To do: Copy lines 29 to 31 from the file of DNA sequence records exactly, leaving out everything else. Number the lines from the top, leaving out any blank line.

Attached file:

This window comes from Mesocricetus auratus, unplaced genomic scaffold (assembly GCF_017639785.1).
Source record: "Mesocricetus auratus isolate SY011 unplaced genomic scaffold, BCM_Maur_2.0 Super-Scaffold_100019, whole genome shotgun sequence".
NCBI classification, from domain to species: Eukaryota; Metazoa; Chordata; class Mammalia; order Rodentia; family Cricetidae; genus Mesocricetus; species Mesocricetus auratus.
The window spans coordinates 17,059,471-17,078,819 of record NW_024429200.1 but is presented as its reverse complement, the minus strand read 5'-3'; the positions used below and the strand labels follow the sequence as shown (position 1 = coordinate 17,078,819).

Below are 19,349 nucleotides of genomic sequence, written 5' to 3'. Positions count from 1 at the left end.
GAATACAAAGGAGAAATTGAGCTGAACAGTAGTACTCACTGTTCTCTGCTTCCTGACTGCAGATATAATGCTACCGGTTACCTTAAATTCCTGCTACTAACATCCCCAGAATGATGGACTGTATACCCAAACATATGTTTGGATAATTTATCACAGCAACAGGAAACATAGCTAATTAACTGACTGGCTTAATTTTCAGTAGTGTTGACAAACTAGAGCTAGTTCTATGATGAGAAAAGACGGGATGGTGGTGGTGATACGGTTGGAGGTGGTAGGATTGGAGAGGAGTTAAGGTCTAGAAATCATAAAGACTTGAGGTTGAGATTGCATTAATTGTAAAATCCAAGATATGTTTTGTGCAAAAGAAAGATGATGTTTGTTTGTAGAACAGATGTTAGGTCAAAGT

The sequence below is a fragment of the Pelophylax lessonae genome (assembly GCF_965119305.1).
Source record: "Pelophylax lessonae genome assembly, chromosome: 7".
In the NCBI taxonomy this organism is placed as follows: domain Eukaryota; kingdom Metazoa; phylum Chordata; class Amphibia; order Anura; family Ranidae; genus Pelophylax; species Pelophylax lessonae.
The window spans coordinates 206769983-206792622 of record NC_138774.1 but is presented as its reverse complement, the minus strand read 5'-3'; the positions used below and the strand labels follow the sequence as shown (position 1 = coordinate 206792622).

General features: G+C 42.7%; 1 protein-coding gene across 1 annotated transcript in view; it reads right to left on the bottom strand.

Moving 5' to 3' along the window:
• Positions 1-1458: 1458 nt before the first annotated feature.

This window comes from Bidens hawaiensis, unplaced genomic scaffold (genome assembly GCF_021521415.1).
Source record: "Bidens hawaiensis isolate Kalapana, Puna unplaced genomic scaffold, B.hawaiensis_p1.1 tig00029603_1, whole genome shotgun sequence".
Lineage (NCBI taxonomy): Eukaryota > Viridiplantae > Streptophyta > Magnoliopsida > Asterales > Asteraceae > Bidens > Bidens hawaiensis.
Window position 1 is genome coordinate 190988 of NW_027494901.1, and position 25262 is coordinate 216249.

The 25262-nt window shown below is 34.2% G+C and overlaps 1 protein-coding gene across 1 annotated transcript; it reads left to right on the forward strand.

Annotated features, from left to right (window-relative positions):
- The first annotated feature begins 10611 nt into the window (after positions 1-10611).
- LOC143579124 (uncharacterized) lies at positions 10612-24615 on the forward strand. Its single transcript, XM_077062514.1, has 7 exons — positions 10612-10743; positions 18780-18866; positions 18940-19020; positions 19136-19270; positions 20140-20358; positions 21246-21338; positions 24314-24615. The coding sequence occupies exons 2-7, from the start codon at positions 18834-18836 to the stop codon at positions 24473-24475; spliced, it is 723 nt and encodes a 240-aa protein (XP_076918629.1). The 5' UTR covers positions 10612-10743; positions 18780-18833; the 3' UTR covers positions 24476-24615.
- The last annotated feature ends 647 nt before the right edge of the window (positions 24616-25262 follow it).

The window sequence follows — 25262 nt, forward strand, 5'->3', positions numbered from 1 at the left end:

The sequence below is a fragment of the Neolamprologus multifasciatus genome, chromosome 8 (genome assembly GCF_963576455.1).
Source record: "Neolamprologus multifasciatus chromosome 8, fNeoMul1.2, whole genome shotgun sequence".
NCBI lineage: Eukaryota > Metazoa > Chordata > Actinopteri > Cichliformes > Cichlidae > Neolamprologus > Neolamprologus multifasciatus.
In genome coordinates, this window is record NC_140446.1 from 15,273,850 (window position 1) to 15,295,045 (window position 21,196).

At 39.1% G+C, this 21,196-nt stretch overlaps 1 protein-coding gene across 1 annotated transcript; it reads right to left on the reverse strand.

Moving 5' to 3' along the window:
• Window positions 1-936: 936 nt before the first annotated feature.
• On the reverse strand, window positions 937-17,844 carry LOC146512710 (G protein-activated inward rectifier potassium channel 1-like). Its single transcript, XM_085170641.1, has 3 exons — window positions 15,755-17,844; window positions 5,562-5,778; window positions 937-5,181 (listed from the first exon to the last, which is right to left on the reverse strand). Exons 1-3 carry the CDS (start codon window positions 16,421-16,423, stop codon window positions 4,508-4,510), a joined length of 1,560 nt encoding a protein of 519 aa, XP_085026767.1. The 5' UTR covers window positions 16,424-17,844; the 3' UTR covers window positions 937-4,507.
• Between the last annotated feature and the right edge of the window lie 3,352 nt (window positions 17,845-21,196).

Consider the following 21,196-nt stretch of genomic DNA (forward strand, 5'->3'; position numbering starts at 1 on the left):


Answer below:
Moving 5' to 3' along the window:
• Window positions 1-936: 936 nt before the first annotated feature.
• On the reverse strand, window positions 937-17,844 carry LOC146512710 (G protein-activated inward rectifier potassium channel 1-like). Its single transcript, XM_085170641.1, has 3 exons — window positions 15,755-17,844; window positions 5,562-5,778; window positions 937-5,181 (listed from the first exon to the last, which is right to left on the reverse strand). Exons 1-3 carry the CDS (start codon window positions 16,421-16,423, stop codon window positions 4,508-4,510), a joined length of 1,560 nt encoding a protein of 519 aa, XP_085026767.1. The 5' UTR covers window positions 16,424-17,844; the 3' UTR covers window positions 937-4,507.